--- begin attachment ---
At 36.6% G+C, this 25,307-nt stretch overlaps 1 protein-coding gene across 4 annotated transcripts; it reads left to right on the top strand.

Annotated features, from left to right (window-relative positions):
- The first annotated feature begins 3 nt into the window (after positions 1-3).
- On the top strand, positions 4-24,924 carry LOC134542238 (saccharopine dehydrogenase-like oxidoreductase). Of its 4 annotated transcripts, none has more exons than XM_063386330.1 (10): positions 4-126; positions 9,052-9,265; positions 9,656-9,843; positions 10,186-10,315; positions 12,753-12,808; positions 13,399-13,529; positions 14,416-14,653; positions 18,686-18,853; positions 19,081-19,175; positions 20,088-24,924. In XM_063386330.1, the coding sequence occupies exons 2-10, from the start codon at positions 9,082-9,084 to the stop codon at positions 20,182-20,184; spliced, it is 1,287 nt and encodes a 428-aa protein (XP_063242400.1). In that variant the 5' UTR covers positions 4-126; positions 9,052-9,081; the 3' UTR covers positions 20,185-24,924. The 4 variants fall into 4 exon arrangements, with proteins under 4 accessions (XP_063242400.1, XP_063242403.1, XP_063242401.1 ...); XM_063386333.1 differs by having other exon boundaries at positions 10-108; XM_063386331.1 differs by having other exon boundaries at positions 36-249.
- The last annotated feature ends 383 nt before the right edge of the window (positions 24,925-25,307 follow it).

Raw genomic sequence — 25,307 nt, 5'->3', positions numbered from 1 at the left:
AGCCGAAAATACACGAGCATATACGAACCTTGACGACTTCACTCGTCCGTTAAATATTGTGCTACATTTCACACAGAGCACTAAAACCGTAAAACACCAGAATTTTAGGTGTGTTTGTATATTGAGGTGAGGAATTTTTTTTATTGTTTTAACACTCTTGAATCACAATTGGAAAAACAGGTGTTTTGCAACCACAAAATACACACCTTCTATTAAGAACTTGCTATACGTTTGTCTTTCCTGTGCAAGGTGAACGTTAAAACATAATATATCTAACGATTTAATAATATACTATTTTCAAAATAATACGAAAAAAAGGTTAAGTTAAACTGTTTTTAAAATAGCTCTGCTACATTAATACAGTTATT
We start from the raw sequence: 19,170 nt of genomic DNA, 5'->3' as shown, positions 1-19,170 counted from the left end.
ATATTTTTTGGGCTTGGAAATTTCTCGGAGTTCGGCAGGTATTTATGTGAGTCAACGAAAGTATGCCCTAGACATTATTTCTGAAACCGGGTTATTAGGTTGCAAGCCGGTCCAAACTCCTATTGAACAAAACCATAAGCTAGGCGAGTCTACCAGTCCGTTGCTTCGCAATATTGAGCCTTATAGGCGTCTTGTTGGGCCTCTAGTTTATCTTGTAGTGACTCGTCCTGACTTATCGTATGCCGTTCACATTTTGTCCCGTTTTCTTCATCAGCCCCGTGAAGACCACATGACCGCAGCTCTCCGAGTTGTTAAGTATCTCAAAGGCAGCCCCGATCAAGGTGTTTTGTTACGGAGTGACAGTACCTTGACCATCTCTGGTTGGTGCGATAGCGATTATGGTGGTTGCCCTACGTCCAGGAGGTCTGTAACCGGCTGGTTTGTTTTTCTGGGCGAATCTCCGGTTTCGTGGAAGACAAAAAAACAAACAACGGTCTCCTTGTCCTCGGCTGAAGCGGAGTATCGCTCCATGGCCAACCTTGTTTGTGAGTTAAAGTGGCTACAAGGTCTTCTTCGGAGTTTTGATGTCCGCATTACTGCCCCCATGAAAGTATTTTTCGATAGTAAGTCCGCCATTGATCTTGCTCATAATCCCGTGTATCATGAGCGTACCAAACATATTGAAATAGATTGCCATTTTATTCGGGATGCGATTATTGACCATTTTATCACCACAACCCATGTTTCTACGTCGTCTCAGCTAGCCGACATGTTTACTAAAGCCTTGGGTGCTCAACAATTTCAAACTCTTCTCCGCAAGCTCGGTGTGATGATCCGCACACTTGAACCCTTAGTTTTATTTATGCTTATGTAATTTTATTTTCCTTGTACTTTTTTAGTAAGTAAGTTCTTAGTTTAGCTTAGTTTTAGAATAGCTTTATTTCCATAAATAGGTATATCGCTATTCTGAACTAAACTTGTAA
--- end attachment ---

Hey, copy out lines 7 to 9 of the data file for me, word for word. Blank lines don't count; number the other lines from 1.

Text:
AGCCGAAAATACACGAGCATATACGAACCTTGACGACTTCACTCGTCCGTTAAATATTGTGCTACATTTCACACAGAGCACTAAAACCGTAAAACACCAGAATTTTAGGTGTGTTTGTATATTGAGGTGAGGAATTTTTTTTATTGTTTTAACACTCTTGAATCACAATTGGAAAAACAGGTGTTTTGCAACCACAAAATACACACCTTCTATTAAGAACTTGCTATACGTTTGTCTTTCCTGTGCAAGGTGAACGTTAAAACATAATATATCTAACGATTTAATAATATACTATTTTCAAAATAATACGAAAAAAAGGTTAAGTTAAACTGTTTTTAAAATAGCTCTGCTACATTAATACAGTTATT
We start from the raw sequence: 19,170 nt of genomic DNA, 5'->3' as shown, positions 1-19,170 counted from the left end.
ATATTTTTTGGGCTTGGAAATTTCTCGGAGTTCGGCAGGTATTTATGTGAGTCAACGAAAGTATGCCCTAGACATTATTTCTGAAACCGGGTTATTAGGTTGCAAGCCGGTCCAAACTCCTATTGAACAAAACCATAAGCTAGGCGAGTCTACCAGTCCGTTGCTTCGCAATATTGAGCCTTATAGGCGTCTTGTTGGGCCTCTAGTTTATCTTGTAGTGACTCGTCCTGACTTATCGTATGCCGTTCACATTTTGTCCCGTTTTCTTCATCAGCCCCGTGAAGACCACATGACCGCAGCTCTCCGAGTTGTTAAGTATCTCAAAGGCAGCCCCGATCAAGGTGTTTTGTTACGGAGTGACAGTACCTTGACCATCTCTGGTTGGTGCGATAGCGATTATGGTGGTTGCCCTACGTCCAGGAGGTCTGTAACCGGCTGGTTTGTTTTTCTGGGCGAATCTCCGGTTTCGTGGAAGACAAAAAAACAAACAACGGTCTCCTTGTCCTCGGCTGAAGCGGAGTATCGCTCCATGGCCAACCTTGTTTGTGAGTTAAAGTGGCTACAAGGTCTTCTTCGGAGTTTTGATGTCCGCATTACTGCCCCCATGAAAGTATTTTTCGATAGTAAGTCCGCCATTGATCTTGCTCATAATCCCGTGTATCATGAGCGTACCAAACATATTGAAATAGATTGCCATTTTATTCGGGATGCGATTATTGACCATTTTATCACCACAACCCATGTTTCTACGTCGTCTCAGCTAGCCGACATGTTTACTAAAGCCTTGGGTGCTCAACAATTTCAAACTCTTCTCCGCAAGCTCGGTGTGATGATCCGCACACTTGAACCCTTAGTTTTATTTATGCTTATGTAATTTTATTTTCCTTGTACTTTTTTAGTAAGTAAGTTCTTAGTTTAGCTTAGTTTTAGAATAGCTTTATTTCCATAAATAGGTATATCGCTATTCTGAACTAAACTTGTAA